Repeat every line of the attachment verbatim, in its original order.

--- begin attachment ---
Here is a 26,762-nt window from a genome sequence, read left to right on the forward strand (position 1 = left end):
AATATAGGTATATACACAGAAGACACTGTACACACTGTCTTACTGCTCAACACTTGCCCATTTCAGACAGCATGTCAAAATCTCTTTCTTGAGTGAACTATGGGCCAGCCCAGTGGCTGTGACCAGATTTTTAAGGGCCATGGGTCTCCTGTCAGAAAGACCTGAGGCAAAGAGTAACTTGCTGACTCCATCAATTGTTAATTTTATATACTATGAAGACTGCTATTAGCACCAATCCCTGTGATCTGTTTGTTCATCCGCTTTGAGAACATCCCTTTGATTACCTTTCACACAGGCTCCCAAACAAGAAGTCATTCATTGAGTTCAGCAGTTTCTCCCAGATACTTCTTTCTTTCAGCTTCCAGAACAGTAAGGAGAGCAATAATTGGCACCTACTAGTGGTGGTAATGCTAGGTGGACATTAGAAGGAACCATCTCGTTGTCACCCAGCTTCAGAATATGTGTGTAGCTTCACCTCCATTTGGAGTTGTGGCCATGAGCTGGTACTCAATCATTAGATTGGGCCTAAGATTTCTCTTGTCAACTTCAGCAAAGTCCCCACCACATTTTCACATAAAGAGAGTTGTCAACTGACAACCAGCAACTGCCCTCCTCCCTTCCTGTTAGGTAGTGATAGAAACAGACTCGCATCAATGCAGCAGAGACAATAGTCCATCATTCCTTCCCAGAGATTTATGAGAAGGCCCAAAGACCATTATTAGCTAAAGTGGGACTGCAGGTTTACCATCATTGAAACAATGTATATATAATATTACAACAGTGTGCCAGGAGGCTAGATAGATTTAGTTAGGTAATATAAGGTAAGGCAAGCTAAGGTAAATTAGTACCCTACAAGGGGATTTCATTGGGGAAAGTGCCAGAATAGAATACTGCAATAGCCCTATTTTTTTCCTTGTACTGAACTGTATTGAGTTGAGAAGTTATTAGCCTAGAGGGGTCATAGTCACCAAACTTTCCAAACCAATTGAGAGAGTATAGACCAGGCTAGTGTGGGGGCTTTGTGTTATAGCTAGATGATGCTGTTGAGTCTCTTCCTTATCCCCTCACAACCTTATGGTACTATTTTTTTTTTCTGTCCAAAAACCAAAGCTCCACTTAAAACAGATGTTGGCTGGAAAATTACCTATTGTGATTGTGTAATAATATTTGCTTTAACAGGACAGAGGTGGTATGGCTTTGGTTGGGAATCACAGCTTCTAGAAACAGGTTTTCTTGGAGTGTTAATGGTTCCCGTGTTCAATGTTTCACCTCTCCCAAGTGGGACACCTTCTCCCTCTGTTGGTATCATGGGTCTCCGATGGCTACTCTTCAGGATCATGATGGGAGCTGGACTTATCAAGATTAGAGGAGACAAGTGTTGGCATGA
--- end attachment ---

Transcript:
Here is a 26,762-nt window from a genome sequence, read left to right on the forward strand (position 1 = left end):
AATATAGGTATATACACAGAAGACACTGTACACACTGTCTTACTGCTCAACACTTGCCCATTTCAGACAGCATGTCAAAATCTCTTTCTTGAGTGAACTATGGGCCAGCCCAGTGGCTGTGACCAGATTTTTAAGGGCCATGGGTCTCCTGTCAGAAAGACCTGAGGCAAAGAGTAACTTGCTGACTCCATCAATTGTTAATTTTATATACTATGAAGACTGCTATTAGCACCAATCCCTGTGATCTGTTTGTTCATCCGCTTTGAGAACATCCCTTTGATTACCTTTCACACAGGCTCCCAAACAAGAAGTCATTCATTGAGTTCAGCAGTTTCTCCCAGATACTTCTTTCTTTCAGCTTCCAGAACAGTAAGGAGAGCAATAATTGGCACCTACTAGTGGTGGTAATGCTAGGTGGACATTAGAAGGAACCATCTCGTTGTCACCCAGCTTCAGAATATGTGTGTAGCTTCACCTCCATTTGGAGTTGTGGCCATGAGCTGGTACTCAATCATTAGATTGGGCCTAAGATTTCTCTTGTCAACTTCAGCAAAGTCCCCACCACATTTTCACATAAAGAGAGTTGTCAACTGACAACCAGCAACTGCCCTCCTCCCTTCCTGTTAGGTAGTGATAGAAACAGACTCGCATCAATGCAGCAGAGACAATAGTCCATCATTCCTTCCCAGAGATTTATGAGAAGGCCCAAAGACCATTATTAGCTAAAGTGGGACTGCAGGTTTACCATCATTGAAACAATGTATATATAATATTACAACAGTGTGCCAGGAGGCTAGATAGATTTAGTTAGGTAATATAAGGTAAGGCAAGCTAAGGTAAATTAGTACCCTACAAGGGGATTTCATTGGGGAAAGTGCCAGAATAGAATACTGCAATAGCCCTATTTTTTTCCTTGTACTGAACTGTATTGAGTTGAGAAGTTATTAGCCTAGAGGGGTCATAGTCACCAAACTTTCCAAACCAATTGAGAGAGTATAGACCAGGCTAGTGTGGGGGCTTTGTGTTATAGCTAGATGATGCTGTTGAGTCTCTTCCTTATCCCCTCACAACCTTATGGTACTATTTTTTTTTTCTGTCCAAAAACCAAAGCTCCACTTAAAACAGATGTTGGCTGGAAAATTACCTATTGTGATTGTGTAATAATATTTGCTTTAACAGGACAGAGGTGGTATGGCTTTGGTTGGGAATCACAGCTTCTAGAAACAGGTTTTCTTGGAGTGTTAATGGTTCCCGTGTTCAATGTTTCACCTCTCCCAAGTGGGACACCTTCTCCCTCTGTTGGTATCATGGGTCTCCGATGGCTACTCTTCAGGATCATGATGGGAGCTGGACTTATCAAGATTAGAGGAGACAAGTGTTGGCATGA